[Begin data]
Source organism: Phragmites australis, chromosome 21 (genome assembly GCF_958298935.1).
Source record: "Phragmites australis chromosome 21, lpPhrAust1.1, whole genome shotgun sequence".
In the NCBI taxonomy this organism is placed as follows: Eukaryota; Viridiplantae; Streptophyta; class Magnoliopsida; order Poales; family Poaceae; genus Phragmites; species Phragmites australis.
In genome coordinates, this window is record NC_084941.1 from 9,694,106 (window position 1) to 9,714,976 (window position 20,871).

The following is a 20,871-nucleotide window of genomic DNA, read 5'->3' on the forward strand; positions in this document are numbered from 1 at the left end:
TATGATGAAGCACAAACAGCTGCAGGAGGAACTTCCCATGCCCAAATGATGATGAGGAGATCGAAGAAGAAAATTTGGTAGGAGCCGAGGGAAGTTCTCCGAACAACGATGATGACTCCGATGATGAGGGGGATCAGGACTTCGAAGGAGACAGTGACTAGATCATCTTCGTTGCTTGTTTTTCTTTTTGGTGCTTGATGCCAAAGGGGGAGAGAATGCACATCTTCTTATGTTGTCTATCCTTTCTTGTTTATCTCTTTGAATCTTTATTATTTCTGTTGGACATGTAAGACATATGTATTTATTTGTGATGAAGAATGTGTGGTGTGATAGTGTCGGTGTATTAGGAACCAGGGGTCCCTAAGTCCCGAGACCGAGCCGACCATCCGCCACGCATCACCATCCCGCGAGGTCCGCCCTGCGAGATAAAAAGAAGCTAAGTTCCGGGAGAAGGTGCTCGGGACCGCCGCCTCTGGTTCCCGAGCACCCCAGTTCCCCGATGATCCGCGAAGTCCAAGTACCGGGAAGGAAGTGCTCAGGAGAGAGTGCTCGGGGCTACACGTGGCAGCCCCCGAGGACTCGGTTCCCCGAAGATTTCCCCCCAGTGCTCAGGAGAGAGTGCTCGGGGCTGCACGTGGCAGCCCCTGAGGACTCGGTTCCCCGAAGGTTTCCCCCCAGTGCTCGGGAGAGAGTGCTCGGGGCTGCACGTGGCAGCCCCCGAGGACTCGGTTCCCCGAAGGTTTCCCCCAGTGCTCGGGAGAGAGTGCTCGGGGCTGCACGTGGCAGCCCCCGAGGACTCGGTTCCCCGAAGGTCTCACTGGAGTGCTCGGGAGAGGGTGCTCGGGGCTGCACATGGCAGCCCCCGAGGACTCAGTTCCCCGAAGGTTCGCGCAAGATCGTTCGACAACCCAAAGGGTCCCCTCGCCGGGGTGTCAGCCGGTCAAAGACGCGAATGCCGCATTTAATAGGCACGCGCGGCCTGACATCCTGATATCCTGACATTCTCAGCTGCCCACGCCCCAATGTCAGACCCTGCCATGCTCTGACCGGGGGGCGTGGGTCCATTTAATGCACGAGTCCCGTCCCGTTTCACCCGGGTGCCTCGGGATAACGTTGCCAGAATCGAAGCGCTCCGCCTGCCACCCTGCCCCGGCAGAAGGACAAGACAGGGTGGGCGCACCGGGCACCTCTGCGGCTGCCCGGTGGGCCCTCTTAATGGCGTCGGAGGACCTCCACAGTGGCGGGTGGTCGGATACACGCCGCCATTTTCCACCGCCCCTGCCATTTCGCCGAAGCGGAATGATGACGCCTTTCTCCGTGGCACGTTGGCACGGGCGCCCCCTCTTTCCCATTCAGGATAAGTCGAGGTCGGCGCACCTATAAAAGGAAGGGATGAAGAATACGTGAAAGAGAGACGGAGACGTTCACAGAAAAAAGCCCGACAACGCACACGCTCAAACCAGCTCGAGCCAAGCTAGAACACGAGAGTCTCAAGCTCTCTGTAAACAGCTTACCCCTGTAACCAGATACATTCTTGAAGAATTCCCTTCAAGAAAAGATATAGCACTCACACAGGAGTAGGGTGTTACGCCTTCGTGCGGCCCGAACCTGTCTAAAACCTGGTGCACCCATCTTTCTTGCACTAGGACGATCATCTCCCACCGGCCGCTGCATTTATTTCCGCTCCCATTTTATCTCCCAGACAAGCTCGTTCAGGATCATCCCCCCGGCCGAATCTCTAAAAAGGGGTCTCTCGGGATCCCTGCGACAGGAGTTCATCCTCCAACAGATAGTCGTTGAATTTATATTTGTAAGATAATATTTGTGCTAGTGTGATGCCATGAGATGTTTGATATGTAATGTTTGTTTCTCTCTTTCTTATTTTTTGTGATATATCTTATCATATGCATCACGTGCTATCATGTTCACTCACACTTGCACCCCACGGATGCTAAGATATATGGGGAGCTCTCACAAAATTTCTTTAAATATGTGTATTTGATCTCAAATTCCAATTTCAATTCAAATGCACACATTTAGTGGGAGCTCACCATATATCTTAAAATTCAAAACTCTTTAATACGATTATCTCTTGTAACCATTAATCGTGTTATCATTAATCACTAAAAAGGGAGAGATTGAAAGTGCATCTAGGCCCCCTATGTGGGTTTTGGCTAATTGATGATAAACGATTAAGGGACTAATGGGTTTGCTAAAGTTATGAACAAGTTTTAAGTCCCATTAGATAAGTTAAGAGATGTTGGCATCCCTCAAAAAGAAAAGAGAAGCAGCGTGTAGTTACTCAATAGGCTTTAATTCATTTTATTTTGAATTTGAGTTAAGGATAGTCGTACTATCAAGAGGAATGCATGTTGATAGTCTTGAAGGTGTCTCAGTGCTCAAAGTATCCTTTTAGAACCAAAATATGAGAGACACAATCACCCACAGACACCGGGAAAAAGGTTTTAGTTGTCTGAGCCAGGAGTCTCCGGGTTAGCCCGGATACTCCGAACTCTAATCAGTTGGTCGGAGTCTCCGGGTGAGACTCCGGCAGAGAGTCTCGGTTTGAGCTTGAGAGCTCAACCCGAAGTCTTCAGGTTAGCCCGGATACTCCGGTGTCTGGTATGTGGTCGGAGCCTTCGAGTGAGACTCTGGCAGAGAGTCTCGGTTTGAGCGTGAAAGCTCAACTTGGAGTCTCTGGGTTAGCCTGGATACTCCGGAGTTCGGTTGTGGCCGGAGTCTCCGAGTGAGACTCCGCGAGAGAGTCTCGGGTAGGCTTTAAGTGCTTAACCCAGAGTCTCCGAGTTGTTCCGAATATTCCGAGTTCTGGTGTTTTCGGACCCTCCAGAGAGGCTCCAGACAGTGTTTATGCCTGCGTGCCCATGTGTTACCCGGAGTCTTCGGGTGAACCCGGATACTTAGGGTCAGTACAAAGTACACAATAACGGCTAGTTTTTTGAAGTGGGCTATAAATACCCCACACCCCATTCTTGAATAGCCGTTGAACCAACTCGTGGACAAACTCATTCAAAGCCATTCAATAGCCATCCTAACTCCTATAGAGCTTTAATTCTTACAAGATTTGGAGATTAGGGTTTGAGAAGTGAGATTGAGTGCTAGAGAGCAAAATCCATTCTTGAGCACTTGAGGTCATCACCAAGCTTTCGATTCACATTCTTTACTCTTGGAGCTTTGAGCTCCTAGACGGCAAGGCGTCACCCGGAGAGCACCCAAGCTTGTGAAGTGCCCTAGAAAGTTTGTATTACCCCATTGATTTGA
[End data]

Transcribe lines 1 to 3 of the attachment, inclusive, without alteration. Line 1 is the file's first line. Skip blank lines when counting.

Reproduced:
Source organism: Phragmites australis, chromosome 21 (genome assembly GCF_958298935.1).
Source record: "Phragmites australis chromosome 21, lpPhrAust1.1, whole genome shotgun sequence".
In the NCBI taxonomy this organism is placed as follows: Eukaryota; Viridiplantae; Streptophyta; class Magnoliopsida; order Poales; family Poaceae; genus Phragmites; species Phragmites australis.